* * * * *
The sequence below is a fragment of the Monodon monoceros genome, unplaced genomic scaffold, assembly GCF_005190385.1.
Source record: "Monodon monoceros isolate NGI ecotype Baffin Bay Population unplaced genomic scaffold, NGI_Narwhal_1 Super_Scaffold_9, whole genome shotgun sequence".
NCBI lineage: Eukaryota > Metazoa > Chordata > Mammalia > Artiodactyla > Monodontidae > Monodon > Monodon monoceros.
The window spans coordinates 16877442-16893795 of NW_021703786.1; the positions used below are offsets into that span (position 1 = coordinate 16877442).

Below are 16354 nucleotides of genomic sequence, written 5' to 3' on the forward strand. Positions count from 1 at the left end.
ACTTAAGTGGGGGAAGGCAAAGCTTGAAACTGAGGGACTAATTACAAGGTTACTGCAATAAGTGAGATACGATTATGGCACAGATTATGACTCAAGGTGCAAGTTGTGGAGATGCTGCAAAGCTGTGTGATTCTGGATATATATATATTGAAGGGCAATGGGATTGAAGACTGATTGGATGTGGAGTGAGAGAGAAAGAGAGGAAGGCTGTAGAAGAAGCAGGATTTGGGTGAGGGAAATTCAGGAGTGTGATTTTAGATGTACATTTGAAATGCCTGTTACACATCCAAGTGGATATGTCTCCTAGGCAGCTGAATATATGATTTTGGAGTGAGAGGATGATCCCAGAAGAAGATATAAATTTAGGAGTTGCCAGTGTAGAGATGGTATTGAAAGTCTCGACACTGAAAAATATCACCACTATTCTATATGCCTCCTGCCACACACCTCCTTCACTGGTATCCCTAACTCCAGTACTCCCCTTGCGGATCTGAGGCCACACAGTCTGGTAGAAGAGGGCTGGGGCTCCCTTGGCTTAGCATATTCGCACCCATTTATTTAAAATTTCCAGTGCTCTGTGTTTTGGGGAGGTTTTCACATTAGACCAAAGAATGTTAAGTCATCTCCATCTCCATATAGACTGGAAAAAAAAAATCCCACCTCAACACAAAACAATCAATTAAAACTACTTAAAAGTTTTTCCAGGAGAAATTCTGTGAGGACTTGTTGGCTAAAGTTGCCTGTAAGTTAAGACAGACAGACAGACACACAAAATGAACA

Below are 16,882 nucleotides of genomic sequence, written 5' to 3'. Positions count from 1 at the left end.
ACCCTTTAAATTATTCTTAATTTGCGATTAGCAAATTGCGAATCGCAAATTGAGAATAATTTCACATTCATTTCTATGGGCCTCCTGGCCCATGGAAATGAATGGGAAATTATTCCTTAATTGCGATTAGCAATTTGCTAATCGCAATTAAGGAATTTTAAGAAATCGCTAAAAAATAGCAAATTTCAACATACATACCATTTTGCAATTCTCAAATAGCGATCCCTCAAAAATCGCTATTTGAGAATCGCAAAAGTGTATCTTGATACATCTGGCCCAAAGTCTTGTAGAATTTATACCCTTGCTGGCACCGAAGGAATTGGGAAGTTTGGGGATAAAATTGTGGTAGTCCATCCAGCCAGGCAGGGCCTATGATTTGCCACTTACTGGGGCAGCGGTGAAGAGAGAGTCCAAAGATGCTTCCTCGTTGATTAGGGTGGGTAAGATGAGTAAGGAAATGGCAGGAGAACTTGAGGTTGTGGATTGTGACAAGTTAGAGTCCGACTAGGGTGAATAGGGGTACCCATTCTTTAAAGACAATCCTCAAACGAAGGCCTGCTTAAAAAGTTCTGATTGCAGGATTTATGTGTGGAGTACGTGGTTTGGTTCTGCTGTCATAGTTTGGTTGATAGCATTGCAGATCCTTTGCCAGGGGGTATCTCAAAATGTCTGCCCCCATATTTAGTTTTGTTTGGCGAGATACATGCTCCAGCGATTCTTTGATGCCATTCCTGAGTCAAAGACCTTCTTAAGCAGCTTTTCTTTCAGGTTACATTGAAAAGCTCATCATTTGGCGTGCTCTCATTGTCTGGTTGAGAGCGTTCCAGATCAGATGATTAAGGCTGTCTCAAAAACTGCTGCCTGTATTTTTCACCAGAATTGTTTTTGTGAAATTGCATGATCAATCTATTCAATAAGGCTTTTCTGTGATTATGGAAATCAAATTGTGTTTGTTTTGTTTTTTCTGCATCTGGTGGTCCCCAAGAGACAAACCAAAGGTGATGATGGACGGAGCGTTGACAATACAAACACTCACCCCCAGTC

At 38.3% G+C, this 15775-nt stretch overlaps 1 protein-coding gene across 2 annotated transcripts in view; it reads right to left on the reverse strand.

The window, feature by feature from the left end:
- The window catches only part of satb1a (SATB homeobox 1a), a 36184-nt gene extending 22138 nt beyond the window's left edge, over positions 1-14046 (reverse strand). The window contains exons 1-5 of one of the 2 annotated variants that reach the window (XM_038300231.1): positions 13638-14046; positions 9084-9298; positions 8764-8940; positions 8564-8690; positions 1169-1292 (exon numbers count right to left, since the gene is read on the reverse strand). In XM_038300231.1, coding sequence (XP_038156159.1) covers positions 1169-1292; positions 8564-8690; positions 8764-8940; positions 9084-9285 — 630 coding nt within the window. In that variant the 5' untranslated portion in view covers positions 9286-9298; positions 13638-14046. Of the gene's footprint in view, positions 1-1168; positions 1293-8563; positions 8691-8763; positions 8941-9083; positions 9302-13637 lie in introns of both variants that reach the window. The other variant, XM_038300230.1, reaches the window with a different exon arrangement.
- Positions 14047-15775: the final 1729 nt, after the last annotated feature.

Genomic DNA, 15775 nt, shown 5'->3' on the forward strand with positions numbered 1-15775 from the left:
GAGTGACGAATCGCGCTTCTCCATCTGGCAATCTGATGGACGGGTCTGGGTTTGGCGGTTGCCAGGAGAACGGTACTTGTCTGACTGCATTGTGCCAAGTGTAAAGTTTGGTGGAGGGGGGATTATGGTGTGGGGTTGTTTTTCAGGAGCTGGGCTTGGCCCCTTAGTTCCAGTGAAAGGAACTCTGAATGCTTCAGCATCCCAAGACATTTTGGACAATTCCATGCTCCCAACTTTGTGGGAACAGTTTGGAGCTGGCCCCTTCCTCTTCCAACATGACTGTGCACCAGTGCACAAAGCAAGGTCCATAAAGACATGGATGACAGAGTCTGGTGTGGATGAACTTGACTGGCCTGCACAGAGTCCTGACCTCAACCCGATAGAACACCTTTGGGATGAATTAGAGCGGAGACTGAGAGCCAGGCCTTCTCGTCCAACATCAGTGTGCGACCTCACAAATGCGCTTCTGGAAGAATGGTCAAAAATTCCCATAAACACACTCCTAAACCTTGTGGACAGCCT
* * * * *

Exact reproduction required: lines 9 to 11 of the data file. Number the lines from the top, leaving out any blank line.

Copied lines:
At 38.3% G+C, this 15775-nt stretch overlaps 1 protein-coding gene across 2 annotated transcripts in view; it reads right to left on the reverse strand.

The window, feature by feature from the left end:
- The window catches only part of satb1a (SATB homeobox 1a), a 36184-nt gene extending 22138 nt beyond the window's left edge, over positions 1-14046 (reverse strand). The window contains exons 1-5 of one of the 2 annotated variants that reach the window (XM_038300231.1): positions 13638-14046; positions 9084-9298; positions 8764-8940; positions 8564-8690; positions 1169-1292 (exon numbers count right to left, since the gene is read on the reverse strand). In XM_038300231.1, coding sequence (XP_038156159.1) covers positions 1169-1292; positions 8564-8690; positions 8764-8940; positions 9084-9285 — 630 coding nt within the window. In that variant the 5' untranslated portion in view covers positions 9286-9298; positions 13638-14046. Of the gene's footprint in view, positions 1-1168; positions 1293-8563; positions 8691-8763; positions 8941-9083; positions 9302-13637 lie in introns of both variants that reach the window. The other variant, XM_038300230.1, reaches the window with a different exon arrangement.